A little over nine years ago, the love of my life asked me to marry him.
I loved him with all of my heart, and immediately affirmed his proposal. He’d saved up for the perfect ring, and in true Daniel fashion, he opted to pay in cash. I’ll be honest here: it wasn’t my dream ring, but I loved him too much to care.
I didn’t know much about jewelry at the time (and I still don’t, really). I just thought it was pretty, and so did he.
It was a pink sapphire, and not a traditional diamond engagement ring.
Like any newly-engaged woman, I was eager to show off my new ring and status to friends and family. I dreamed of “oohs” and “ahhs” over dinners and Christmas parties. I imagined pictures of the ring and congratulatory comments of how beautiful it was.
None of that came.
The first response I received was, “oh.” Not “oh, wow!” or “oh, that’s lovely.” Just “oh.”
In the first few months of my engagement, the “oh” comments continued. I even got, “Is that your ring?” and “Well, you can always upgrade.”
I became embarrassed. So embarrassed, actually, that I stopped showing off my ring, and avoided talking about the engagement altogether. I remember a group of ladies discussing their upcoming nuptials; I hid my left hand and didn’t even mention mine.
Despite my avoidance of the subject, our engagement continued on and we were married. Like many young couples, we had the occasional quarrel during our first year. I remember one dispute clearly: it was when I first let my secret out.
“I hate my engagement ring.”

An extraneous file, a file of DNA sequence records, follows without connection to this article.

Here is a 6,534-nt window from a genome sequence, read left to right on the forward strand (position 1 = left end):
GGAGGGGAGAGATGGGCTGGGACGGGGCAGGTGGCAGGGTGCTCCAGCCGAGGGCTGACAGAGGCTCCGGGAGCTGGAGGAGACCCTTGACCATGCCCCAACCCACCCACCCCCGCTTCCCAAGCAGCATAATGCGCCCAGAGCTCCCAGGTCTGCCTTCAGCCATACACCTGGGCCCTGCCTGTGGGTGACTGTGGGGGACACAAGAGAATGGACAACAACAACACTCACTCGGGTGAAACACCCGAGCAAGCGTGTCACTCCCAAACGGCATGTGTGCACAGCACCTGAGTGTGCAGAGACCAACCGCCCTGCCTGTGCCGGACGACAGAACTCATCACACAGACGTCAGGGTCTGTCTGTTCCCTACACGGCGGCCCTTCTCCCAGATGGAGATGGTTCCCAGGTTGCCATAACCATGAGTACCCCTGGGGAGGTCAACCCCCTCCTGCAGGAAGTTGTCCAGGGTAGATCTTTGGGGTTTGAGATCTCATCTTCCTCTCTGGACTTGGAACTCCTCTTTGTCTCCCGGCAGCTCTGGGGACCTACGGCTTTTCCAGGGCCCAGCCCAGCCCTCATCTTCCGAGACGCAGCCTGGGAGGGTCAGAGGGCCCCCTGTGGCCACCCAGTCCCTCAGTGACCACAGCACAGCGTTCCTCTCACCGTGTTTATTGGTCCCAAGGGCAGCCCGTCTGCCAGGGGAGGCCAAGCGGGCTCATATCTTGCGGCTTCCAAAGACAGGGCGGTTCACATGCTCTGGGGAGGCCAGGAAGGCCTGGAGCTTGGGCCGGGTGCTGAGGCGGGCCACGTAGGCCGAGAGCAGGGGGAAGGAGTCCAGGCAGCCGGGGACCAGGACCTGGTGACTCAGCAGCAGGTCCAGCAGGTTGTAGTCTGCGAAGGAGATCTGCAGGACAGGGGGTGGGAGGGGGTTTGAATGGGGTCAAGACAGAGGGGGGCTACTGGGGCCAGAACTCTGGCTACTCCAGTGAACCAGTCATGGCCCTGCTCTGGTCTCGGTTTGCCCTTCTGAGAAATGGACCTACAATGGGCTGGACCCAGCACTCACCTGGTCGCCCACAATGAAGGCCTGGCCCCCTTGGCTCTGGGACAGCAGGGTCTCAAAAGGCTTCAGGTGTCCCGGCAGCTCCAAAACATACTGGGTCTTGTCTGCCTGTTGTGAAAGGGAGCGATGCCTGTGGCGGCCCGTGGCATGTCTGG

Yes, I said it. I meant it, too. I hated it with every fiber and ounce of my being. I cried, I bawled, and I spent the next year of marriage begging my husband for another ring. It never came. It didn’t come the next year, or even the next.
“Why won’t you just get me a ring!?,” I screamed from the top of my lungs after one heated Christmas argument. Yelling, screaming and crying about the ring after every holiday had became the norm at that point.
Finally, he told me; his answer was astonishing.
“I hate consumerism.”
“What?,” I asked.
“I hate consumerism. I hate the social conception that says I have to spend money to prove my love for you. I hate conformity. My goal in life isn’t to give you a ring – it’s to give you the world.”
…to give you the world.
I finally got it; and I finally understood.
I had been a terrible, horrible person.
I Timothy 6:7 reads:
For we brought nothing into this world, and it is certain we can carry nothing out.
I don’t remember what I got for Christmas in 2007. I don’t remember what I received for my birthday that year, either. I do, however, remember our tiny apartment, our neighborhood bike rides, and our trip to New York.
My husband gives me the world every single day: working hard, being a good provider, and sustaining a full and adventurous life. Whether it’s jet-setting off to Europe, starting a record label, writing a book or even trying a new recipe – I absolutely guarantee life is never boring with Daniel Horton. Every single day is filled with purpose and wonder.
In 20 years, tangible items will be irrelevant, but the memories we’re making will never fade. The love we show one another will live on forever. I’ve separated from materialism from purpose, and gained a new perspective on a full and prosperous life.
I couldn’t imagine living life any other way.